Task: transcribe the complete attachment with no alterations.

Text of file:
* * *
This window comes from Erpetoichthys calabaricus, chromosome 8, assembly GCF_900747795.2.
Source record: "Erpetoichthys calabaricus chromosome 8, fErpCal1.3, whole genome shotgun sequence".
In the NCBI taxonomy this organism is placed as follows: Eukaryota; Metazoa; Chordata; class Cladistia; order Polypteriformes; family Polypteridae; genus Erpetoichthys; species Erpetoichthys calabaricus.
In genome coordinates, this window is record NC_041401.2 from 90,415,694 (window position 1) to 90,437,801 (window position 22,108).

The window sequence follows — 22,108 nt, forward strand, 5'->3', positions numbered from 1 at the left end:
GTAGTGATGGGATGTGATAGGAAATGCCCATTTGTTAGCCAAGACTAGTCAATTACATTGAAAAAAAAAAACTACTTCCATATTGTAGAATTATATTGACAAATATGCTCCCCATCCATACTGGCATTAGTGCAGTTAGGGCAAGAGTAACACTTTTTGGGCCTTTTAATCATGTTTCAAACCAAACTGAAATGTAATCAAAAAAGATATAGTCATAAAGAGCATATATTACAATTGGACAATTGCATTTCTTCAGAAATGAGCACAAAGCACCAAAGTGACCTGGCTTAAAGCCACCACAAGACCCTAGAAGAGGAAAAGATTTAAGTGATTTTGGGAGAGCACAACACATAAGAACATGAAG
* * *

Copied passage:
This window comes from Erpetoichthys calabaricus, chromosome 8, assembly GCF_900747795.2.
Source record: "Erpetoichthys calabaricus chromosome 8, fErpCal1.3, whole genome shotgun sequence".
In the NCBI taxonomy this organism is placed as follows: Eukaryota; Metazoa; Chordata; class Cladistia; order Polypteriformes; family Polypteridae; genus Erpetoichthys; species Erpetoichthys calabaricus.
In genome coordinates, this window is record NC_041401.2 from 90,415,694 (window position 1) to 90,437,801 (window position 22,108).

The window sequence follows — 22,108 nt, forward strand, 5'->3', positions numbered from 1 at the left end:
GTAGTGATGGGATGTGATAGGAAATGCCCATTTGTTAGCCAAGACTAGTCAATTACATTGAAAAAAAAAAACTACTTCCATATTGTAGAATTATATTGACAAATATGCTCCCCATCCATACTGGCATTAGTGCAGTTAGGGCAAGAGTAACACTTTTTGGGCCTTTTAATCATGTTTCAAACCAAACTGAAATGTAATCAAAAAAGATATAGTCATAAAGAGCATATATTACAATTGGACAATTGCATTTCTTCAGAAATGAGCACAAAGCACCAAAGTGACCTGGCTTAAAGCCACCACAAGACCCTAGAAGAGGAAAAGATTTAAGTGATTTTGGGAGAGCACAACACATAAGAACATGAAG